Blogger Habit or Too Much Time in Academia?

I provide citations in conversations. If I could speak in hypertext, I would. Most people find this odd.

I once read of a language (possibly fictional) where the grammatical structure demanded that you state the source of your claim. For example, every declarative sentence would start with something like “I once read of…” or “I was thinking…” If this is a fictional language, we need to make it.

: Zubon

11 thoughts on “Blogger Habit or Too Much Time in Academia?”

  1. oh i understand you very well! i happen to have the same… mmm “disorder”?

    but being meticulous about one’s sources not only baffles the opposite site of the conversation, it also lades it with too much formal information, outside of the clear point of the message.

    sometimes i feel i’d be happiest as an Ent on an Entmoot…

    ps. there’s another fictional language you might find interesting – that of the Null-A series of A. E. van Vogt – it’s basic premise is to provide the language apparatus to be maximum specific in a statement

  2. I can just imagine conversations.

    Me: “Weather is nice today isn’t it?”

    You: “John Doe of Channel Eight news specifically said at 5:30 p.m. EST the weather was “horrid.” In addition, at the projected forecast is a 5.6 degree temperature drop from 40 degrees F, so in my opinion you can safely infer that, no, the weater is not nice today.”

    Me: “Edges slowly away.”

  3. I find it interesting that the article did not contain any hyperlinks or citations. I’m just saying.

  4. Man, I fully support this inclination. Being a graduate student, and having read Vannevar Bush’s ‘As We May Think‘ a few years back, I fully support the use of hypertext-as-citation. ‘Showing your work’ and ‘drawing connections’ are fundamentally important aspects of both journalism and the academy — there’s no reason we shouldn’t ask bloggers to at least sometimes adhere to those conventions.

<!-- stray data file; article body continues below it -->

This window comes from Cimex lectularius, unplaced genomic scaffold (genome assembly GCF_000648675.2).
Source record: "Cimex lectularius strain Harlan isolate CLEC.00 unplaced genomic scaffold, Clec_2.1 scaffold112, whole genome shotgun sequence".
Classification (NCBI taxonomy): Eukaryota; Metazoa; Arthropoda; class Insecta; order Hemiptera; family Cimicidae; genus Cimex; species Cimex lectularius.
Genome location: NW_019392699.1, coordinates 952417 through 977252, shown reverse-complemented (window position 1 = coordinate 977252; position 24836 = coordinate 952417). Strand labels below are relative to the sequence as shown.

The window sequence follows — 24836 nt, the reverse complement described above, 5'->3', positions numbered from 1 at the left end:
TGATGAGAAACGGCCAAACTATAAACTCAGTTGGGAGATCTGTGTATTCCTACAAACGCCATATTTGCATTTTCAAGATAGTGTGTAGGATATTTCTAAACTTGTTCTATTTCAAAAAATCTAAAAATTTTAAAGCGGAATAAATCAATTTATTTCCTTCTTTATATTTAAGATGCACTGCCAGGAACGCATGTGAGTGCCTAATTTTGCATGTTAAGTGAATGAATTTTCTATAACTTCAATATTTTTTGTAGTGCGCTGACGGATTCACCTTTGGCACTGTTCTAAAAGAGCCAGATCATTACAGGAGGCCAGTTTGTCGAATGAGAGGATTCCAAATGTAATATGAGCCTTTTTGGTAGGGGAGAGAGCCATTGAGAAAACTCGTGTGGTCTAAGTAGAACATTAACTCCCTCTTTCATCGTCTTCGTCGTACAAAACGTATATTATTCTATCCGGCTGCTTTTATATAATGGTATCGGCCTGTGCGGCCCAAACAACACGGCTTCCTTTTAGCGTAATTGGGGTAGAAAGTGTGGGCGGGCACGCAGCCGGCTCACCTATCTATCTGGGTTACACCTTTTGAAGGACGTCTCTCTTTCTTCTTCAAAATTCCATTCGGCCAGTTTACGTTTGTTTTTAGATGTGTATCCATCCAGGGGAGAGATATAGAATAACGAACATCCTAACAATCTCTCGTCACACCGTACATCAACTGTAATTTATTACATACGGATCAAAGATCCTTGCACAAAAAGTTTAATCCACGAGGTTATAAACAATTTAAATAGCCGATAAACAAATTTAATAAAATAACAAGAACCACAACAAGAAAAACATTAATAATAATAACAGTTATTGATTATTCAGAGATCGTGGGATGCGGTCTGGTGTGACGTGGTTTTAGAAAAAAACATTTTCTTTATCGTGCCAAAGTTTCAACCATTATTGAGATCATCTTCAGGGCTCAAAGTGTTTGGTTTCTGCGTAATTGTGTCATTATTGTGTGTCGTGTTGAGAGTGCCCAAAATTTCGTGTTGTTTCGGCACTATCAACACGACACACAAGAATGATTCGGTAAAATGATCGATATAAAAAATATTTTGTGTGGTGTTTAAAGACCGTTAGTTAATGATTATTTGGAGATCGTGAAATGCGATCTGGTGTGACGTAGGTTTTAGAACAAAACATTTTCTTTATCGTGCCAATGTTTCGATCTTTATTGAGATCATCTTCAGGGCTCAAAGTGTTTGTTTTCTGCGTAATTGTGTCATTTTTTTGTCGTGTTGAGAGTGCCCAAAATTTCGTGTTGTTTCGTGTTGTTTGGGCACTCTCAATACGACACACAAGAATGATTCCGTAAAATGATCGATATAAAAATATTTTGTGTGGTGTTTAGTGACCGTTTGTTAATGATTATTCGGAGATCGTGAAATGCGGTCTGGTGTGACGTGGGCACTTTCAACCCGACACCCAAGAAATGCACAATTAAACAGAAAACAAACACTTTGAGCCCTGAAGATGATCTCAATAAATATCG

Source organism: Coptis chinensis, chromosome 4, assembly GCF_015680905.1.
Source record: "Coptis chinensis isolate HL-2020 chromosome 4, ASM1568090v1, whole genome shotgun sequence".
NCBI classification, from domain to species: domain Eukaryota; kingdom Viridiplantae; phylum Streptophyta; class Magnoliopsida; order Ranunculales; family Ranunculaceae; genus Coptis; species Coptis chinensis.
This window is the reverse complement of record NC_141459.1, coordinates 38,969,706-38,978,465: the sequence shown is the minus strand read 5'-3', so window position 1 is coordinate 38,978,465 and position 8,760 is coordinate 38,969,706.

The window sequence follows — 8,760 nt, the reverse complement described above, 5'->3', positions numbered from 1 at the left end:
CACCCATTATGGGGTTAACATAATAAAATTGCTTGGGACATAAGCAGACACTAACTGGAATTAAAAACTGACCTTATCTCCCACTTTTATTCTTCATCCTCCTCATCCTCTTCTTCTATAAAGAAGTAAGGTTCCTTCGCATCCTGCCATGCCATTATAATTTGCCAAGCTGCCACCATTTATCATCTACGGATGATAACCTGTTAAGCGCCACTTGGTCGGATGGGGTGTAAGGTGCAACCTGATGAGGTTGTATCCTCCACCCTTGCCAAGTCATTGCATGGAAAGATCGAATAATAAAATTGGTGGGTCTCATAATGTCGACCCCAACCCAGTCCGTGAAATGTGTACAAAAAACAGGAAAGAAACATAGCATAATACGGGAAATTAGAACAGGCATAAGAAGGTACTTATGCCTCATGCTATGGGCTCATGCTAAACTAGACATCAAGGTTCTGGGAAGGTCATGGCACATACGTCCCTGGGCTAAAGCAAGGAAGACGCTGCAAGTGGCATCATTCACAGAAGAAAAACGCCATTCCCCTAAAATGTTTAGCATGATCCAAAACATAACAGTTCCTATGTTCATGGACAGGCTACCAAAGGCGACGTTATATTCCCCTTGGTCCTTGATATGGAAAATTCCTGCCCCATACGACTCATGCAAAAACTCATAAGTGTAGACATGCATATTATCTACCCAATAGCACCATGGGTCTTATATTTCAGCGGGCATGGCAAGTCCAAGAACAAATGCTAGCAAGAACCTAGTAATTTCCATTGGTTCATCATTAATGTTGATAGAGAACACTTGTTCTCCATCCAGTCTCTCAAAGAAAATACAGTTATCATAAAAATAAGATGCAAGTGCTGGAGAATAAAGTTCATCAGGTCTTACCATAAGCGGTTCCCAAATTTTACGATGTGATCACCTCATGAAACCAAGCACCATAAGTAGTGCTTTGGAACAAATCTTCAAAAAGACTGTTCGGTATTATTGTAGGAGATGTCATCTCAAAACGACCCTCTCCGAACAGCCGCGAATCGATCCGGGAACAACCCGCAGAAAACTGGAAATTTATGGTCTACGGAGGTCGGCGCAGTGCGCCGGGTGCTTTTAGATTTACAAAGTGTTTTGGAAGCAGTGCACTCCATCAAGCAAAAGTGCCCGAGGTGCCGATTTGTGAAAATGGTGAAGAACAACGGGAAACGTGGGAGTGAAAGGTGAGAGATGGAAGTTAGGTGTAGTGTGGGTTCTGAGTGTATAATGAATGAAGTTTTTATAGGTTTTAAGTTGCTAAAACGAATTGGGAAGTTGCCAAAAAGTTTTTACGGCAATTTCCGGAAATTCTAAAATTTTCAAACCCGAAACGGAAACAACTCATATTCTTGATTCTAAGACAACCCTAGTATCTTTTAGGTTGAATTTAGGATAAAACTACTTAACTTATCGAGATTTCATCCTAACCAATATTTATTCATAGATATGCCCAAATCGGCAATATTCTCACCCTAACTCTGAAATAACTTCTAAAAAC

1. Pfft, we don’t hold journalists or scientists to those conventions, why bother with bloggers?

      That said, I love hypertext. I’d use it in my academic papers if I could.

      1. I was just thinking that. Just this week I read an almost great article in Skeptic magazine reviewing a book, and it skewered the book and hammered away at sources; but the article itself had no sources! This was pretty painfully evident when the article said the book ignored many studies done in the past 30 years, and I thought “such as?”

  5. I wish I could remember every source, even because 2 years later I’ll be arguing a point and remember “there was this one study” or “remember when x happened” but I won’t remember or be able to even find it by Googling.

    I have started using OneNote to store stuff like that, since I bought a Windows7Phone and now it syncs across my computers and phone, it is useful to store … notes :) But sometimes I think, do I really want to go through all this effort just so I can win some argument in a few years, when I won’t win it anyway, since no one really changes their mind. But I’ll just have the satisfaction of knowing “hey this really happened and I can point to it”.

    edit1: Now that I think of it I need my Kindle quotes to sync with OneNote, and allow categorization and annotation (kindle might have annotation already) and links to other notes.

    edit2: my ultimate goal is to not have to actually remember anything, memory will be outsourced, collective, and probably much more accurate for all of us (I just read some studies lately about how memory changes every time you access it, but as usual I can’t remember where!)

    1. A couple of degrees, then working with universities on grant programs for another eight years. And I read a bunch of academic bloggers, which is fun for crossover on this question.

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